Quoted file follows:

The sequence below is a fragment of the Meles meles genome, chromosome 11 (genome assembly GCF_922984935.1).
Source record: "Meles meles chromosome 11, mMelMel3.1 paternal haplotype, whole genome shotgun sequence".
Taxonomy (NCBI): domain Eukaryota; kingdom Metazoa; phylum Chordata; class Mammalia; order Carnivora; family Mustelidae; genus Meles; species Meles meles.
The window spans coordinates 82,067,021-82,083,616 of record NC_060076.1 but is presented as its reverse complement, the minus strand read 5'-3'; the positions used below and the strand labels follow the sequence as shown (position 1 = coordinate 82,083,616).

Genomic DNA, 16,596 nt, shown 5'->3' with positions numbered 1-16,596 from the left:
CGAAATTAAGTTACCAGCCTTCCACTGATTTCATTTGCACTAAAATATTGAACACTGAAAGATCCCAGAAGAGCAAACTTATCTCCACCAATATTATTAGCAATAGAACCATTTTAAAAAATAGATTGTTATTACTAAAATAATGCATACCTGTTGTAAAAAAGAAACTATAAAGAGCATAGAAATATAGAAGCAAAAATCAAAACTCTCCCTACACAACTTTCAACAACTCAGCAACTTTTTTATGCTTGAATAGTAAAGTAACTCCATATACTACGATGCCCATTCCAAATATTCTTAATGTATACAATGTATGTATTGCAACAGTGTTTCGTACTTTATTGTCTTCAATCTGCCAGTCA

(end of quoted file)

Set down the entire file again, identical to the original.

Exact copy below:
The sequence below is a fragment of the Meles meles genome, chromosome 11 (genome assembly GCF_922984935.1).
Source record: "Meles meles chromosome 11, mMelMel3.1 paternal haplotype, whole genome shotgun sequence".
Taxonomy (NCBI): domain Eukaryota; kingdom Metazoa; phylum Chordata; class Mammalia; order Carnivora; family Mustelidae; genus Meles; species Meles meles.
The window spans coordinates 82,067,021-82,083,616 of record NC_060076.1 but is presented as its reverse complement, the minus strand read 5'-3'; the positions used below and the strand labels follow the sequence as shown (position 1 = coordinate 82,083,616).

Genomic DNA, 16,596 nt, shown 5'->3' with positions numbered 1-16,596 from the left:
CGAAATTAAGTTACCAGCCTTCCACTGATTTCATTTGCACTAAAATATTGAACACTGAAAGATCCCAGAAGAGCAAACTTATCTCCACCAATATTATTAGCAATAGAACCATTTTAAAAAATAGATTGTTATTACTAAAATAATGCATACCTGTTGTAAAAAAGAAACTATAAAGAGCATAGAAATATAGAAGCAAAAATCAAAACTCTCCCTACACAACTTTCAACAACTCAGCAACTTTTTTATGCTTGAATAGTAAAGTAACTCCATATACTACGATGCCCATTCCAAATATTCTTAATGTATACAATGTATGTATTGCAACAGTGTTTCGTACTTTATTGTCTTCAATCTGCCAGTCA